Former Vice President of the Republic of China (Taiwan) CHEN Chien-jen (陳建仁) arrived in the Holy See on 3 September, a few days after The United Nations Office of the High Commissioner for Human Rights (OHCHR) published an assessment on human rights concerns in Xinjiang. Our former Vice President Chen visited the Vatican to attend the beatification ceremony for Pope John Paul I, and also to let the world know about Taiwan’s adherence to freedom and democracy while Taiwan has been facing increasing challenges over the years.
Last month, the People’s Republic of China (PRC) used Speaker Pelosi’s visit to ROC (Taiwan) as a pretext to carry out military exercises in areas surrounding Taiwan is a gross violation of Taiwan’s rights under international law. Furthermore, it affected international air and shipping routes and jeopardized aviation safety in the Taipei Flight Information Region (FIR) and neighboring FIRs. In an effort to avert danger and alleviate safety concerns, the Civil Aeronautics Administration of Taiwan (Taiwan CAA) had to hastily plan for and guide aircraft, including many foreign aircraft, departing, arriving in, or transiting the Taipei FIR. This definitely caused a serious impact on international transportation and trade, and undermined regional peace and security.
To the international society that is another vivid example of how an autocracy ensures its hegemony over other countries and neglects universal values. According to the OHCHR’s report and the UN News, the Chinese ≪Government policy in recent years in Xinjiang has “led to interlocking patterns of severe and undue restrictions on a wide range of human rights.” The systems of arbitrary detention and related patterns of abuse since 2017, said OHCHR, “come against the backdrop of broader discrimination” against Uyghur and other minorities.” “This has included far-reaching, arbitrary and discriminatory restrictions on human rights and fundamental freedoms, in violation of international laws and standards”, including restrictions on religious freedom and the rights to privacy and movement.
At this critical time, Taiwan, a beacon of democracy in Asia and a force for good in the world, is blessed with the support of Hon. Philip J. Pierre, Prime Minister of Saint Lucia, Hon. Alva Romanus Baptiste, Minister for External Affairs, International Trade, Civil Aviation and Diaspora Affairs, Cabinet Ministers as well as those friends from the allies in the region, and like-minded countries as the US, Japan, the UK, France, Germany, etc. Taiwan is extremely grateful for their standing with us when we are defending our sovereignty, our security and our democracy.
The 77th session of the UN General Assembly was held on 13 September and then the 41st session of the triennial ICAO Assembly will be held on September 27. As a nation founded on democracy, freedom and human rights, Taiwan continues to work with countries around the world that uphold universal values to further safeguard human rights. Even though, sadly, Taiwan is still unable to participate in the UN and its specialized agencies, including the ICAO, due to the wrongful interpretation of UNGA Resolution 2758 and relentless suppression by the People’s Republic of China (PRC). The UNGA Resolution 2758 determined who represents “China” in the organization only, but it never takes a position on Taiwan, nor does it include the word “Taiwan.” The long-term status quo is, the ROC (Taiwan) and the PRC are separate jurisdictions, with neither subordinate to the other. The people of Taiwan can only be represented in the international community by their free and democratically elected government.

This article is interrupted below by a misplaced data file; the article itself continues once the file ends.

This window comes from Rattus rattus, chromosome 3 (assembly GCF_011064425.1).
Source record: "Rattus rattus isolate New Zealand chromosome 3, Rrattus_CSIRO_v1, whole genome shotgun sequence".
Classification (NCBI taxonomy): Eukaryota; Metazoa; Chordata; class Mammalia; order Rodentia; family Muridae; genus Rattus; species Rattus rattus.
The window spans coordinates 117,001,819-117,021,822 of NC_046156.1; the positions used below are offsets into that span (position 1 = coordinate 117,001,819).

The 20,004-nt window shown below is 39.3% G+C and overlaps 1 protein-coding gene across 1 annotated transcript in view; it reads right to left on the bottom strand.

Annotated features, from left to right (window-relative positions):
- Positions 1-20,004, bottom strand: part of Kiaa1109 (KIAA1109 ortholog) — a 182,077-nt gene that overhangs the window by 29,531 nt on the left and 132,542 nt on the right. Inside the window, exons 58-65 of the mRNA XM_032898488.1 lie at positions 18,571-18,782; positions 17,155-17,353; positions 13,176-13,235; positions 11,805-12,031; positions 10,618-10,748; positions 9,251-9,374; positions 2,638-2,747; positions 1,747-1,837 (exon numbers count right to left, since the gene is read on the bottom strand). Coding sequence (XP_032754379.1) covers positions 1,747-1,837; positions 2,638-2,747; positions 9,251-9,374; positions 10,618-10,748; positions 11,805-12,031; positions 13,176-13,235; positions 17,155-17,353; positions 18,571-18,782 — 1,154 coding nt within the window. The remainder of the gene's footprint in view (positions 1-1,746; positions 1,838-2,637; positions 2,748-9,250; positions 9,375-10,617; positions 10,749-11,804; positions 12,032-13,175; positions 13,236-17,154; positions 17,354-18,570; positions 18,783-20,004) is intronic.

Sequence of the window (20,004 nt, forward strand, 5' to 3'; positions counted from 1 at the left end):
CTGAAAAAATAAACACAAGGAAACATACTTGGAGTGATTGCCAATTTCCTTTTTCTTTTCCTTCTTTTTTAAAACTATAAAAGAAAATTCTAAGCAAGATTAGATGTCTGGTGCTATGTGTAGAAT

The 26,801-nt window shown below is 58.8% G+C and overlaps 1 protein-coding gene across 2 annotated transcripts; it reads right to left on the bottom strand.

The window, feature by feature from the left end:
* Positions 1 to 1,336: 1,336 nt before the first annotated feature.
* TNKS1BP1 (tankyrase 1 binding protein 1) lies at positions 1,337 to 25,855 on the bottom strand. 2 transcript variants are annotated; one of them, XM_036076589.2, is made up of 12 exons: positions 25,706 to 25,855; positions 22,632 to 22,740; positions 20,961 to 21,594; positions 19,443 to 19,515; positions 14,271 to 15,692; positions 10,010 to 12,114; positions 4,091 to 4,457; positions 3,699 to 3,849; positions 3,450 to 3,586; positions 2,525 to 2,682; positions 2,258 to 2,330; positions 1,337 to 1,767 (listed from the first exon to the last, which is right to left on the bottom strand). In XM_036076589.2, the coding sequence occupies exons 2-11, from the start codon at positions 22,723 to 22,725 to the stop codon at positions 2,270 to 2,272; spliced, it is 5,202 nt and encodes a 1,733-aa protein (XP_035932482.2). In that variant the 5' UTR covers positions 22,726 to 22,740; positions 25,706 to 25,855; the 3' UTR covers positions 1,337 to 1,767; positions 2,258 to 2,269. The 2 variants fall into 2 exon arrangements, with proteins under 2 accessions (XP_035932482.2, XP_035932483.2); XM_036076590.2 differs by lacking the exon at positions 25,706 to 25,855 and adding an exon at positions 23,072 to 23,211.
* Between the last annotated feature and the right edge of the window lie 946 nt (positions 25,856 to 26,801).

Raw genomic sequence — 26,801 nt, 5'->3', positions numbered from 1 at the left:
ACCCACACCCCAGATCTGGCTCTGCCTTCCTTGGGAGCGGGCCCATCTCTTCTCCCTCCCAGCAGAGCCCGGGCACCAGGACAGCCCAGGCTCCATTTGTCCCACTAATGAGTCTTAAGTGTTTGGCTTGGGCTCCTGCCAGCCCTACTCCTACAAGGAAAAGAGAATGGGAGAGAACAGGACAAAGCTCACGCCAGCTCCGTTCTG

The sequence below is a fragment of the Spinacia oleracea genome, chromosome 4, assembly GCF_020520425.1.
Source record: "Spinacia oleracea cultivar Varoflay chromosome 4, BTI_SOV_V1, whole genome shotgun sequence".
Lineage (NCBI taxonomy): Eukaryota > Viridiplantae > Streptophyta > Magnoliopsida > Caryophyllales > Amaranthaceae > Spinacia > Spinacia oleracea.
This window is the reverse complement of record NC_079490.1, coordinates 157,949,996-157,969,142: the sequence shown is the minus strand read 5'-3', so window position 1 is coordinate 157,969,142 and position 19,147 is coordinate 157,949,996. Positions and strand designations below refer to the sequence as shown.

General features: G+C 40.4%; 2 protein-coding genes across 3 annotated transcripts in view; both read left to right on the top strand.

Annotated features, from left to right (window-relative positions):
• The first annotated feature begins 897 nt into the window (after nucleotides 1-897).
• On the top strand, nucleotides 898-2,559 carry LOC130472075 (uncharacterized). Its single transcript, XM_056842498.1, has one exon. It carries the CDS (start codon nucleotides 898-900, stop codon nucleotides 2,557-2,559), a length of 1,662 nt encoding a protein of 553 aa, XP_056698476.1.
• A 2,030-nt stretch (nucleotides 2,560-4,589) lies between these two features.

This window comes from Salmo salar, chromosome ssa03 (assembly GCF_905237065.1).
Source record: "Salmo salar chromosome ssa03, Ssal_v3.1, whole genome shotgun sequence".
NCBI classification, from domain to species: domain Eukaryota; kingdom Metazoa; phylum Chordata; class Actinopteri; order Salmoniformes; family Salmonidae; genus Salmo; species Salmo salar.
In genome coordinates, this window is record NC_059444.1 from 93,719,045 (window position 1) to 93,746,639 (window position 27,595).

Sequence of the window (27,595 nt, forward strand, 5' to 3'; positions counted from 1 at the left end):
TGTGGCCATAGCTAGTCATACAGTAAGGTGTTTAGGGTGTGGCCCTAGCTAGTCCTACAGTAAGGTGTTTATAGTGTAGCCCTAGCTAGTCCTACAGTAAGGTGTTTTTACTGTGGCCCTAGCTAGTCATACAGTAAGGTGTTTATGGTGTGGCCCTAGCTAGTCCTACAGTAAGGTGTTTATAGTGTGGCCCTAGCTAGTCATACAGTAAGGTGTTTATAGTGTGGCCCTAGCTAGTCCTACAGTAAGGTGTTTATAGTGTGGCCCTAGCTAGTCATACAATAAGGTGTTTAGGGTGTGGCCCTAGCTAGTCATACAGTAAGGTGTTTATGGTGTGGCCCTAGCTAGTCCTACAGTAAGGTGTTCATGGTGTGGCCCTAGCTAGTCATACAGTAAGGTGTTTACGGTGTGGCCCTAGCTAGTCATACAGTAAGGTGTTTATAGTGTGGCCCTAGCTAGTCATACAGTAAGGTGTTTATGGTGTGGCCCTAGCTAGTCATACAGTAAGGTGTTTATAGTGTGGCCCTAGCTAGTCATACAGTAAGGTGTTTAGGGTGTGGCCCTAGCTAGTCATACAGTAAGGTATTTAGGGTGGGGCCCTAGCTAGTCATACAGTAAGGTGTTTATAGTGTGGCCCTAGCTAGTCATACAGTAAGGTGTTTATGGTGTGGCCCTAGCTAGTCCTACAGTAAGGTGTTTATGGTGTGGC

As an epidemiologist at Academia Sinica, our former Vice President CHEN Chien-jen attended the second Global COVID-19 Summit hosted by the US this May. Former Vice President Chen said at the meeting that Taiwan is a small island with a big heart. We have provided significant international humanitarian assistance to fight the spread of COVID-19.
In Saint Lucia, Taiwan collaborates with the Saint Lucian Government in the field of agriculture, youth economy, women empowerment, education, capacity building, ICT, infrastructures and so on.
Further, Taiwan is committed to combating climate change, with a blueprint for net-zero carbon emissions by 2050 and policies in place to help achieve the UN Sustainable Development Goals. In addition, the Taiwan CAA has made every effort to maintain the strong safety record of the Taipei FIR while diligently adhering to relevant antipandemic measures and complying with ICAO’s Standards and Recommended Practices.
As the world’s 22nd-largest economy in terms of GDP, Taiwan is well capable and pleased to devote itself to honouring the commitments of a responsible member of the international community. That is the reason why Taiwan is regarded as a reliable and indispensable partner, and the people of Taiwan always stand ready to contribute. The 23.5 million Taiwanese people surely should not be excluded from the UN system, such as UN, ICAO, UNFCCC and WHO, as they deserve to enjoy the same rights as the people of other nations.